trout disappear quickly - either reeled in or gone belly-up in a
single season. They're a show passing through, attracting a crowd
Mere remnant populations of the
native cutthroats survive, typically isolated high in the
headwaters. A century of momentum continues to play out, as the
largest remnant population, in Yellowstone National Park, comes
under attack by lake trout, which are native to the Great Lakes in
the Midwest (HCN, 9/19/94).
Lake trout showed up
in Yellowstone Lake for the first time last summer - stocked
illegally by anglers. Already, in just a year, based on netting
surveys, the lake trout there have increased tenfold. The Rockies'
last big sanctuary for native trout, it's predicted, will soon be
dominated by the exotic trout.
The horror movie
whirling disease, the most telling fact is that, like almost all
the trout it preys upon, it is also thought to be an exotic,
stocked into the region.
The parasite that is
the disease, Myxobolus cerebralis, hails from Europe. It wasn't
found in the United States until 1957, when a shipment of dead,
frozen trout from Denmark was ground up and fed to a batch of
living trout in a Pennsylvania hatchery. The frozen trout had the
disease, and in short order so did the live trout. That was
The spread of the parasite has been
relentless, because its microscopic spores are virtually
indestructible. Cut off a piece of an infected trout, flush it down
the sink through the garbage disposal, through the sewer-plant
regime to an effluent pond where some of the spores float or blow
to a hostile shore and dry out - and if after 30 freezing winters
and blazing summers, a flood sweeps the old spores into a stream or
lake, they'll be viable and ready to infect more
The hatcheries and stocking campaigns
moving so many trout around the U.S. have also moved the disease,
but even without them, the spread would have occurred.
In the wild, the spores waft downstream. They
ride around inside birds and mammals that have eaten infected fish,
and re-emerge in droppings. They ride a trout from a stream into an
angler's creel, over to a campsite on another stream, where they
get distributed with the guts when the trout is cleaned; or it can
be as simple as some spore-rich mud stuck to a pair of waders or
clinging to a boat that's being towed at 60 miles an
The spores put young trout into a horror
movie. They burrow in and attack cartilage before it can harden
into bone, especially around the brain and nerve-carrying spine,
deforming the trout into little gargoyles that behave crazily: the
eat-your-tail swimming that gave the disease its name. Even though
older trout - say, four inches and longer - don't short-circuit or
mutate, they carry the spores.
most-telling fact about the disease is that its whirling,
tail-biting symptoms infect not merely trout but also the major
players in the industry.
The initial response,
as the disease spread westward, was draconian: In some places, all
the fish in infected streams were poisoned and tons of their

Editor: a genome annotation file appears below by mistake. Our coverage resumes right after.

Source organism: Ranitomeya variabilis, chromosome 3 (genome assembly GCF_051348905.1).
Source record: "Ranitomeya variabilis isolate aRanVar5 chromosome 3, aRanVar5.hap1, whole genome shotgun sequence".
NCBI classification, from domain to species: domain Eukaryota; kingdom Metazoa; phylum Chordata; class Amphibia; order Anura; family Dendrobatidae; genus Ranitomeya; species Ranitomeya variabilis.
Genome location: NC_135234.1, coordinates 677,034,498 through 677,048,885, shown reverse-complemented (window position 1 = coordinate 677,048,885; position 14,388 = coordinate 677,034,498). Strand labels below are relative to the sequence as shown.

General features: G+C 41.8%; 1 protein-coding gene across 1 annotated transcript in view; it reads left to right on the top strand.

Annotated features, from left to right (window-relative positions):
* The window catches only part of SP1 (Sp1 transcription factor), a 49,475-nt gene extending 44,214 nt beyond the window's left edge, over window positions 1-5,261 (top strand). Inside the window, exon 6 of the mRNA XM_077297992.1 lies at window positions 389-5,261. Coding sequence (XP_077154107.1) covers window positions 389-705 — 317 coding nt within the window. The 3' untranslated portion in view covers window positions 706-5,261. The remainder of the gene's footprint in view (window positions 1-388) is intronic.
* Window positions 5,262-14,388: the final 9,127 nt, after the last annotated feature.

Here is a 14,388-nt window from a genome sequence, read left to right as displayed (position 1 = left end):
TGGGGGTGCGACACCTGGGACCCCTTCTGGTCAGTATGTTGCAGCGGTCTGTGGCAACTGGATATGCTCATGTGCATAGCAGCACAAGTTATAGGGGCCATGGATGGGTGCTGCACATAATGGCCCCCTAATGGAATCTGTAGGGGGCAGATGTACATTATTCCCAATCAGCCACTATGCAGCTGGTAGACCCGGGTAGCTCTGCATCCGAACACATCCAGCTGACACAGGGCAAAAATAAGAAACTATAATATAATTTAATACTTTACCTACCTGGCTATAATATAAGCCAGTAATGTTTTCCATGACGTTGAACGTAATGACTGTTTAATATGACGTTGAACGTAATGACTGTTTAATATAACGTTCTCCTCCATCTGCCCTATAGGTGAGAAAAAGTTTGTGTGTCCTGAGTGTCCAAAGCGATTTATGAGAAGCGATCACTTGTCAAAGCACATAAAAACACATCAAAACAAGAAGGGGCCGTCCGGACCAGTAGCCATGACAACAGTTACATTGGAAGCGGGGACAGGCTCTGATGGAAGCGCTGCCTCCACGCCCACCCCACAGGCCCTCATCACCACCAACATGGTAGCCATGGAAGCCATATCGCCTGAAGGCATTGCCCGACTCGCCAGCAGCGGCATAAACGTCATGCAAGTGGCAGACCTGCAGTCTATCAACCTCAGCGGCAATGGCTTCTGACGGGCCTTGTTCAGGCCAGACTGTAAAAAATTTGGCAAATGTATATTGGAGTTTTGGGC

carcasses buried under six feet of dirt and lime; infected
hatcheries were razed and buried and limed. "They couldn't stop
it," says Behnke, the Colorado State University
All the while, the ongoing campaign
to stock every inch of available water with trout over and over
spread the spores with utmost efficiency.
took only a month from when the disease was first detected in the
Rockies - November 1987 in a Colorado hatchery - to produce a
grotesque above-water scene: A few days before Christmas, Colorado
Division of Wildlife agents raided the home of another prominent
Colorado State University fisheries professor.
Harold Hagen watched in shock as the agents with a warrant and
holstered guns searched his Fort Collins home.
A professor for more than 30 years, Hagen had trained many of the
division's biologists, including the chief of fisheries. But it was
Hagen's side business - he operated hatcheries in Colorado and
Montana - that the agents focused on. They confiscated Hagen's
hatchery records and ultimately he had to fight criminal charges in
both state and federal court. His fingerprints and mug shot were
taken. He faced a $400,000 fine and four years in prison. What was
he accused of? Spreading whirling
"It was part of the
hysteria," Hagen says now. "They wanted somebody to blame."
Wildlife detectives tried to track the Colorado
spores. Hagen was suspected of importing diseased trout from an
Idaho hatchery to his Montana and Colorado hatcheries. He and his
trout were also suspected of spreading the disease around Colorado,
as well as to some dude ranches and ponds in Wyoming, and to
private fishing clubs in northern New Mexico. It took four years
for Hagen to beat the rap: A judge dismissed the state case, saying
there wasn't enough evidence, and the federal case was
By then, more hatcheries in Colorado,
including at least eight operated by the state, were infected.
After the initial discovery and a brief quarantine on the infected
hatcheries, a century of momentum prevailed: The hatcheries needed
a place to send their annual production of trout (the alternative
was to kill and bury the hatchery trout, which might deposit spores
in the soil). Anglers and the dependent businesses needed the trout
in the field - over 80 percent of the fish caught in Colorado come
fairly immediately from a hatchery.
So the state
decided to stock the diseased trout into the wild, in drainages
that were already infected. Which had some anglers just about
burning their licenses, including Trout Unlimited's Colorado
chapter, formerly a reliable ally of the state's trout managers. In
effect, the state added to the number of whirling disease spores in
circulation. Leo Gomolchak, vice president of Trout Unlimited's
Southern Rockies region, says, "It's become a question of ethics."
But the stocking of diseased trout continued.
Last year, by official state action, some 7 million trout from
infected hatcheries were stocked into Colorado waters.
By mistake, since the spores can be missed when